Reporter Steve Brandt told her the job requires “a certain amount of swagger and self-confidence ... . If the institution behind you seems fragile, there’s a shadow hanging over it. There’s a great relief in being out on a story right now. It takes your mind off what’s going on inside.”
Reporter Rachel Blount said journalists must hold powerful institutions accountable; a powerful newspaper is no different. “But the essence of our job is not affected. I want to go out and find great stories and write great stories. Nothing is stopping us from going out and doing that.”
But reporter Warren Wolfe said he had trouble with a source while reporting on a follow-up story at the Minneapolis Veterans Home, which has had a series of regulatory problems. Wolfe asked an official whether the home was back in compliance. “‘I don’t know,’ the official replied. ‘Is your publisher?’ I had no answer,” Wolfe told Parry.
Newsroom employees also demonstrated their dissatisfaction with Ridder’s performance at a July 17, 2007 meeting. One-third of the 320 union members attended the meeting where they voted 108 to 2 in favor of a resolution that said Ridder had damaged the newspaper’s credibility and called for his resignation, according to a July 17 Star Tribune story. Reporter Dan Browning complained that “people don’t take us seriously” and called Ridder’s actions “corrosive.”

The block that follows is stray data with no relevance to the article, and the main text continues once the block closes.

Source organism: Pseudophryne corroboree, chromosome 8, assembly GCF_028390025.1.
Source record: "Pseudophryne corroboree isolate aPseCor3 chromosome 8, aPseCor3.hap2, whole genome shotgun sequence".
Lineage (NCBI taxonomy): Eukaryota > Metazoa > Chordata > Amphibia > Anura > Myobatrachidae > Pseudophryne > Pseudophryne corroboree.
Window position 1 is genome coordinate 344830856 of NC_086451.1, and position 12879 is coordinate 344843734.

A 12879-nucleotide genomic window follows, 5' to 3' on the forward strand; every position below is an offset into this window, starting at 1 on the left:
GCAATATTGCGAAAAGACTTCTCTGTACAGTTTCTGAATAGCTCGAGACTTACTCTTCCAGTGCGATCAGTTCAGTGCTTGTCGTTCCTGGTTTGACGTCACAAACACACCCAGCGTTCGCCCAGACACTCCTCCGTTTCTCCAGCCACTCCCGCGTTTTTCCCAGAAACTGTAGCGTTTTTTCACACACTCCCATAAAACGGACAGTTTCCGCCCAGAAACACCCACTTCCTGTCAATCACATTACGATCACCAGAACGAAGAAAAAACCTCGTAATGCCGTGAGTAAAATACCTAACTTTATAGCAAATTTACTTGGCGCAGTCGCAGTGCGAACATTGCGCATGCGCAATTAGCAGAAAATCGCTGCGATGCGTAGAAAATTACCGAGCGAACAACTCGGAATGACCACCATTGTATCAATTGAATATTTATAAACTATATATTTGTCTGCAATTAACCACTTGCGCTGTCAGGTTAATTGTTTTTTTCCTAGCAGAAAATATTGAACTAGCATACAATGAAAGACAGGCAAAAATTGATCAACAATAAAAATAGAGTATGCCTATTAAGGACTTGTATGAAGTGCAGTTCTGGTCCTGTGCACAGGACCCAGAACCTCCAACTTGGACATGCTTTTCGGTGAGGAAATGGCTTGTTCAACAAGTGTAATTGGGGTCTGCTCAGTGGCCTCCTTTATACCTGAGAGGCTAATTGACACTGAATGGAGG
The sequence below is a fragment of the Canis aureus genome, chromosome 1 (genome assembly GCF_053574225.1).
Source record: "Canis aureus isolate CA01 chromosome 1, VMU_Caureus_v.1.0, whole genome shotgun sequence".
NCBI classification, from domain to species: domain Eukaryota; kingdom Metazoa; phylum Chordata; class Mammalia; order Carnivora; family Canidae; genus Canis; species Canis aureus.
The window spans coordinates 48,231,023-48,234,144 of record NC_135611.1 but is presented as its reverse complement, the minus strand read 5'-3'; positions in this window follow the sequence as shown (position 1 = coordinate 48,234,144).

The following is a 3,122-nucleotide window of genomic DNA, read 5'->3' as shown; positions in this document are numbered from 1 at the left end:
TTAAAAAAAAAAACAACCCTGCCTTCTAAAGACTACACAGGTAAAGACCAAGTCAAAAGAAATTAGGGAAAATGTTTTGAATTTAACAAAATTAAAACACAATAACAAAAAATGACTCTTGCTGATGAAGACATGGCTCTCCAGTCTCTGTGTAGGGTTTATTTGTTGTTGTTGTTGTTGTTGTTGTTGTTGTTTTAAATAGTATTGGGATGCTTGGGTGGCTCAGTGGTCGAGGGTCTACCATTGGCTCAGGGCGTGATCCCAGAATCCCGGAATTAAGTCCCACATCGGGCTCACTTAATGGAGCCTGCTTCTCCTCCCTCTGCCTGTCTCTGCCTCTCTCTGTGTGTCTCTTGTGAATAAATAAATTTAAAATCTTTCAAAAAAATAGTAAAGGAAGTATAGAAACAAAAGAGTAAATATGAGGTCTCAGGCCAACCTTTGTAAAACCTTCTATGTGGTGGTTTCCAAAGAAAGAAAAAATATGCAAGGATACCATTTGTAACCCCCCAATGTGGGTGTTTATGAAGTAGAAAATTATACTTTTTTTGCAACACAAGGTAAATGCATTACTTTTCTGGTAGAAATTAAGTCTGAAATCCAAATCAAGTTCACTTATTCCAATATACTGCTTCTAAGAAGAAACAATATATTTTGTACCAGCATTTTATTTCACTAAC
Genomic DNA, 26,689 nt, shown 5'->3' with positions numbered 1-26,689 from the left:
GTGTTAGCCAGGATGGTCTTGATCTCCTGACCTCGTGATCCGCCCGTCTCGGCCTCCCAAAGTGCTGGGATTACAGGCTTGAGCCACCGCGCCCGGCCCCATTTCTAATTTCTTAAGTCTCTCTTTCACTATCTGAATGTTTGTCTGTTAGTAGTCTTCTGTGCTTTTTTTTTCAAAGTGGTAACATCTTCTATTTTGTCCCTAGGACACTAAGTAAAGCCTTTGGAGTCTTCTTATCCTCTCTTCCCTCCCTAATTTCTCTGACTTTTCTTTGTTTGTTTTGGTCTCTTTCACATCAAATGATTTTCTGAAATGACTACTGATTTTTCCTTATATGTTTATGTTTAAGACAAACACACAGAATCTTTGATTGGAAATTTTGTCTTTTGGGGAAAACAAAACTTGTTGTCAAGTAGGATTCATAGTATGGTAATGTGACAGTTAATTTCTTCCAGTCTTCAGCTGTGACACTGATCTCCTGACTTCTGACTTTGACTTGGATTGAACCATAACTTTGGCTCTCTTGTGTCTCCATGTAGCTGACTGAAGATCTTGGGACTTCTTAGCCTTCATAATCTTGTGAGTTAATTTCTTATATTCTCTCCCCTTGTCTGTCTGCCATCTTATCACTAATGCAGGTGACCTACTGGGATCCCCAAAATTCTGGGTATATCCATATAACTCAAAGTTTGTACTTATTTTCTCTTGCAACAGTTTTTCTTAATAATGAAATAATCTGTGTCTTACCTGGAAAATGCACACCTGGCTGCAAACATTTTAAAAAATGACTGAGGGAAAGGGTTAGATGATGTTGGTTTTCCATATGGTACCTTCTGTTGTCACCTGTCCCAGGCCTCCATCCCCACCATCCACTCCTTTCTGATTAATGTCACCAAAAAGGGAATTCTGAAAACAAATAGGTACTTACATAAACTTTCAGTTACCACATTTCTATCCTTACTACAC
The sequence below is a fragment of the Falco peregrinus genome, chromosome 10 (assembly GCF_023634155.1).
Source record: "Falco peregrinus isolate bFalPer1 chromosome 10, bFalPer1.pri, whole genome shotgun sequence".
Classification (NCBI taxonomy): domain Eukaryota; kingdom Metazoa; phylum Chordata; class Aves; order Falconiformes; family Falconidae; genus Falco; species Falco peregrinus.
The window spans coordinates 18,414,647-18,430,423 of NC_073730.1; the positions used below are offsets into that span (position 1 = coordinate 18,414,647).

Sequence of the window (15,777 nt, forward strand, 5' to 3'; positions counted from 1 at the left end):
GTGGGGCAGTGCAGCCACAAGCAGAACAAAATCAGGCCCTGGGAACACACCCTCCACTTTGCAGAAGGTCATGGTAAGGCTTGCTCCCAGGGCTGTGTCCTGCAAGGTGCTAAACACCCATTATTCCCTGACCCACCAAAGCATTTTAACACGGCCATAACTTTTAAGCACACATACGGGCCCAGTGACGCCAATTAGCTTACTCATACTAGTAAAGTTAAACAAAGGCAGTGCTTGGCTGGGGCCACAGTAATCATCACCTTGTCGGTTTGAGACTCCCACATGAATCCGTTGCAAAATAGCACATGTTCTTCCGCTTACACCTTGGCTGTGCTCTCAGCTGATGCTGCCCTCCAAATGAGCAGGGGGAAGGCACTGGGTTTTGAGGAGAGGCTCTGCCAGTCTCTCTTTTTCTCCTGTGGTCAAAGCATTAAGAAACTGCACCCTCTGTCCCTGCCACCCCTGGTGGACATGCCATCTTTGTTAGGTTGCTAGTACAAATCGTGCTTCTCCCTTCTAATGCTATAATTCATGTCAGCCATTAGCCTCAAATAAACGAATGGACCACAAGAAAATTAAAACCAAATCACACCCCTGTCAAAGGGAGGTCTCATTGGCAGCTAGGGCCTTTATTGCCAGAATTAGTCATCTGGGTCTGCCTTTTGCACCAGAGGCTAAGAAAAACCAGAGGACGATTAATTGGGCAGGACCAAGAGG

After the September ruling, the Star Tribune reported that it would launch a national search to replace Ridder. Harte told reporters at the Star Tribune that it was unlikely Ridder would return to the publisher post when the one-year injunction expired, but refused to confirm that statement when asked by The Associated Press.
“For me, this is not giving any joy,” said Jane Kirtley, director of the Silha Center and professor of media ethics and law at the University of Minnesota in a September 18 Pioneer Press story. “I think it’s a very, very sad kind of conclusion to the Ridder years in the Twin Cities. What has happened here is probably not consistent with what would have happened with earlier generations of the Ridder family.”
- Micheal Schoepf, Silha Research Assistant